Rusted Rail to launch new psychedelic folk-rock EPs in Róisín Dubh

UNDERGROUND PSYCHEDELIC folk-rockers Agitated Radio Pilot and Yawning Chasm are releasing new EPs on the independent Rusted Rail label. The EPs will be officially launched at a gig featuring both artists upstairs in the Róisín Dubh on Tuesday at 8pm.

Rusted Rail is run by Galwegian Keith Wallace who feels both EPs - Agitated Radio Pilot’s A Field Day and Yawning Chasm’s The Shadow Is That Hidden - sum up what he is trying to achieve with the label.

“There is an entire world within the songs on these EPs,” Keith tells me as we sit for the interview on a Thursday afternoon. “Both Aaron and Dave would have played together over the years and now they are labelmates. It goes back to this community ideal in music which existed in the late 1960s and early 1970s, which I find very inspiring.

“No one is there to be popular or to jump on a bandwagon that left town four years ago. It’s all to do with the music and what’s in it, not with marketing or haircuts. You hear music, you don’t see it. I’d like Rusted Rail to be a home for this kind of music. I’d like to think the label has its own identity and that people will say ‘It’s on Rusted Rail I must check it out’.”

Agitated Radio Pilot is singer-songwriter Dave Colohan and the seven track A Field Day is his second Rusted Rail release. It is an impressive example of modern psychedelic-folk. It may take a couple of listens to get used to but soon beguiles with its poetic and deeply personal lyrics, and its autumnal, pastoral atmosphere.

Dave is a great admirer of The Incredible String Band and Fairport Convention and English psychedelic folk is a major influence.

“I love that music and I think it has something to do with purity and the experience of it,” Dave tells me. “Those bands weren’t afraid to take on what came out of The Beatles’ ‘Strawberry Fields’ and explore that further. I also like the link between landscape and music that is evoked by these bands, not only in their words but in the sounds their instruments make. It’s like the creation of a pastoral Nevernever Land.”

Stand out tracks include ‘Far North’ which rises into a wah-wah guitar driven crescendo and ‘The Heart Is Deceitful Above All Things’, which sounds as if Dave is being backed by a sitar. However it is actually a weird sounding guitar borrowed from Aaron Coyne.

The EP had an unusual genesis with much of it being written a number of years ago in Australia before being left untouched until “the cajoling of Keith Wallace” helped it see the light of day.

“The lyrics came before the music,” says Dave. “I wrote the music for this EP in the last year but I had no lyrics to go with it. Keith heard the new music and liked it but I explained I had no lyrics. He encouraged me to look up some of my old notebooks from when I was in the band Holt and we were touring Australia. So it ended up with this unlikely pairing of recent music and words from a certain time and about certain people.”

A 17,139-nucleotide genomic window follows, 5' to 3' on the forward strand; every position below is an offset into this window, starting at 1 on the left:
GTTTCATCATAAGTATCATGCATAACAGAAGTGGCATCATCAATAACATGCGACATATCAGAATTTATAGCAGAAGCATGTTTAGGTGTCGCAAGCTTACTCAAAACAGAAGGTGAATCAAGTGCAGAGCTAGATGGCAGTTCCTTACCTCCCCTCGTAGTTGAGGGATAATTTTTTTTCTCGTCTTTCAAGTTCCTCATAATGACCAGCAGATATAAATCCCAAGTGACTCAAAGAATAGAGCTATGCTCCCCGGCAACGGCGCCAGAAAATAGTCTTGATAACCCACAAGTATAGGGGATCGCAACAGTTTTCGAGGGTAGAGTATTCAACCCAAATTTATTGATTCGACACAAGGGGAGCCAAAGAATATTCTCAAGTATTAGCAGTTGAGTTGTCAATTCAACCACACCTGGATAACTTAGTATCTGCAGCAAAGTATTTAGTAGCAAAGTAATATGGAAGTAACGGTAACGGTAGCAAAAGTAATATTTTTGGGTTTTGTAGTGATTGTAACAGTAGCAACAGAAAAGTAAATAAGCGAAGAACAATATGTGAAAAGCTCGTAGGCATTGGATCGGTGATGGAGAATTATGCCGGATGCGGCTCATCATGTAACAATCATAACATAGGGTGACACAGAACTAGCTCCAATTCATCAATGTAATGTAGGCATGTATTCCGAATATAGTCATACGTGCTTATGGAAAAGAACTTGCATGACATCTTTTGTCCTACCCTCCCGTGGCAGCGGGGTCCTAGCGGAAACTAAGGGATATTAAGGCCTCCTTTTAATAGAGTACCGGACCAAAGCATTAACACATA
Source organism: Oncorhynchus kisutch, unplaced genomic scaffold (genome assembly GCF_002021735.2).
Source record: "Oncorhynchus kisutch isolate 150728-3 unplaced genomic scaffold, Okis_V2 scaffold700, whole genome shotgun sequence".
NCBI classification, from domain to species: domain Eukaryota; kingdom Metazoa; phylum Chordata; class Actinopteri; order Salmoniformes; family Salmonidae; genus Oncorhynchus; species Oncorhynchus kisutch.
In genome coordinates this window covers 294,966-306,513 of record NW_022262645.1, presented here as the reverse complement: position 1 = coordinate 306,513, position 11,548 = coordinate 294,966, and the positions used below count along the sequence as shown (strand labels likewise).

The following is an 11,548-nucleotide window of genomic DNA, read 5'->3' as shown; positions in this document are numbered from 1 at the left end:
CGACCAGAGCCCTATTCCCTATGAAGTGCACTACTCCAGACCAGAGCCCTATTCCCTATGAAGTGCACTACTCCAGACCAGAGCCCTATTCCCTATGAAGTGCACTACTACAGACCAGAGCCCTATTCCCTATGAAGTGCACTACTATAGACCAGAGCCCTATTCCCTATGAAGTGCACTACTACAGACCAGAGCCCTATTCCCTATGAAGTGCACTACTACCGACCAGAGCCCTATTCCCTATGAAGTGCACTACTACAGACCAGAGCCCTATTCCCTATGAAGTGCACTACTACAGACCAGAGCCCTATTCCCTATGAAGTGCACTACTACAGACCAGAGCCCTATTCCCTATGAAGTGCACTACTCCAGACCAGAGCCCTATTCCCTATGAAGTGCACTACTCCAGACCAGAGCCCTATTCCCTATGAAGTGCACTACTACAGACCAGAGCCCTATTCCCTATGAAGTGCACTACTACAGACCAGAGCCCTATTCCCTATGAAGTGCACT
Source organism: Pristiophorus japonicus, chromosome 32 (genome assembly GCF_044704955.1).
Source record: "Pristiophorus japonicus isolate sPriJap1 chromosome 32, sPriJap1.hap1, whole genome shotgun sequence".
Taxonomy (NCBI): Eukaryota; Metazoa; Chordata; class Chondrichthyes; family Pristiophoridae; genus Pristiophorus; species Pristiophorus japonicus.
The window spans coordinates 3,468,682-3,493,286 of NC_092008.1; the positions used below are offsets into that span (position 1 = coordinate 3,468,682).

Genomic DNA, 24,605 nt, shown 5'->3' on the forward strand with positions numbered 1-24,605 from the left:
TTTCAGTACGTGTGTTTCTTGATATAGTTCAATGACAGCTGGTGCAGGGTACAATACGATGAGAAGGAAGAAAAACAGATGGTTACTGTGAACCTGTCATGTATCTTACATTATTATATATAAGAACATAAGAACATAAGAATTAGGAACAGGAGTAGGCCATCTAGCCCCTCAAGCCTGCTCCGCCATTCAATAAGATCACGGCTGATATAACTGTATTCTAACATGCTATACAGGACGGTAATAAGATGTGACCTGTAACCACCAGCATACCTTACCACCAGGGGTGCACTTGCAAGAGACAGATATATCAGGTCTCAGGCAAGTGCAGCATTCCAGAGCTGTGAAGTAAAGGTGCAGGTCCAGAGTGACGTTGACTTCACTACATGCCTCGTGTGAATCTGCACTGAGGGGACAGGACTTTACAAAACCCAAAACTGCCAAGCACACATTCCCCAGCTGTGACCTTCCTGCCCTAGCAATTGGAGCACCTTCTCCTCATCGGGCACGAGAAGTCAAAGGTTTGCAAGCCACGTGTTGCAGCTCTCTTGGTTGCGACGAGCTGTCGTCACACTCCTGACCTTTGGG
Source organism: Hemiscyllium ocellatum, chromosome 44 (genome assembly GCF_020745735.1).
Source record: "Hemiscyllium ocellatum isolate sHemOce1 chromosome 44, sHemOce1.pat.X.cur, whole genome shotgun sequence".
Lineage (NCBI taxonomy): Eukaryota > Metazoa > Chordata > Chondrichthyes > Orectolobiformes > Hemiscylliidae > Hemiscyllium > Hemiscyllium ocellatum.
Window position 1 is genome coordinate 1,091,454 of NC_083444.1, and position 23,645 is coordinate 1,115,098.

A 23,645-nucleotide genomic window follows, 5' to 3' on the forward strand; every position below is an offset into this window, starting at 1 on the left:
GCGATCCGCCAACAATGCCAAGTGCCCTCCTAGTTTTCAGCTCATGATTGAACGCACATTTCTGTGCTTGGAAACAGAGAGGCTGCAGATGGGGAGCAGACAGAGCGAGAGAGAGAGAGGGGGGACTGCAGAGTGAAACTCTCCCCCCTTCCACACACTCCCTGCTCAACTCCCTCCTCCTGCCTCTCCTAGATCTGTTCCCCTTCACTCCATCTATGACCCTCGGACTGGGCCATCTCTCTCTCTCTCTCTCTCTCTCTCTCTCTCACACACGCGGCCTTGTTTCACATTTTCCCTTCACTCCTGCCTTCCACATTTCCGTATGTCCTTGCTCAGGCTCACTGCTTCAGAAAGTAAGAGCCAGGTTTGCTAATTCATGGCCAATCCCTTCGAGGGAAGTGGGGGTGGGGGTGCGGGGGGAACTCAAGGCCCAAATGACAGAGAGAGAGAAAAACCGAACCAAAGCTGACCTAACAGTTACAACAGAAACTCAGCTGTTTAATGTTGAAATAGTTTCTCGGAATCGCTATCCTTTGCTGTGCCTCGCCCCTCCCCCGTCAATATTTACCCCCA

Keith was impressed by the final result and offered to release them on Rusted Rail. Dave is pleased the songs are released and beleives A Field Day’s fuller sound, featuring a number of contributing musicians, “captures the Pilot in transition”.

Yawning Chasm is the stage name of Galway underground singer-songwriter Aaron Coyne. He is well known to many music heads in the city as one half of electro/guitar band Mirakil Whip, but through Yawning Chasm he explores, like Agitated Radio Pilot, a modern, ruminative, psychedelic folk-rock.

“I was writing songs on mandolin and they had no home so I started to record them under the name of Yawning Chasm,” Aaron tells me. “I liked the name as it signified a wide open space that gives me the freedom to travel in any direction I like. I was doing gigs under the name but never released any of the songs. Then I recorded this fresh batch over the last couple of months and Keith offered to put them out.”

The stand-out track on the EP is ‘Tumble River’ where Aaron’s voice echoes through a sinister, swirling, spindly sound produced by a Yamaha Portosound keyboard fed through several effects pedals. Although I hate pigeon holing things, the song is excellent Goth-psych-folk.

“My main instrument is a tenor guitar, which has four strings, and the mandolin,” says Aaron. “The keyboard sound was inspired by the sound of water. At the time I was living by the River Corrib and you would hear this noise constantly outside the window. It was like white noise on a radio, and that’s where the idea of the song came from.”

The EP’s six songs were written, performed, and recorded by Aaron onto 4-track cassette in the cosy confines of a shed in Galway, throughout April, May, and June. It may sound primitive (4-track was the height of technology in 1967! ) but The Shadow Is That Hidden has a rich, deep, and full sound, more impressive than its humble origins suggest.

This more intimate form of recording music has becoming increasingly popular among musicians and seems linked with the rise of independent labels and music becoming available via the internet.

“You’re against the clock in a studio and you can feel rushed and end up being unhappy with what you recorded,” says Aaron. “In these alternative settings you can take your time. This way you can record where you are comfortable. You have time to tinker around. It’s more immediate.”

“There is a community of people now who record in sheds or a kitchen,” says Keith. “Bon Iver recorded For Emma, Forever Ago in a cabin in the woods in Wisconsin, but he had electricity so it was possible to do.”

Admission is €5. The EPs will be available on the night and afterwards from and Both EPs come in a 3” hand-stamped format housed in a handmade sleeve.


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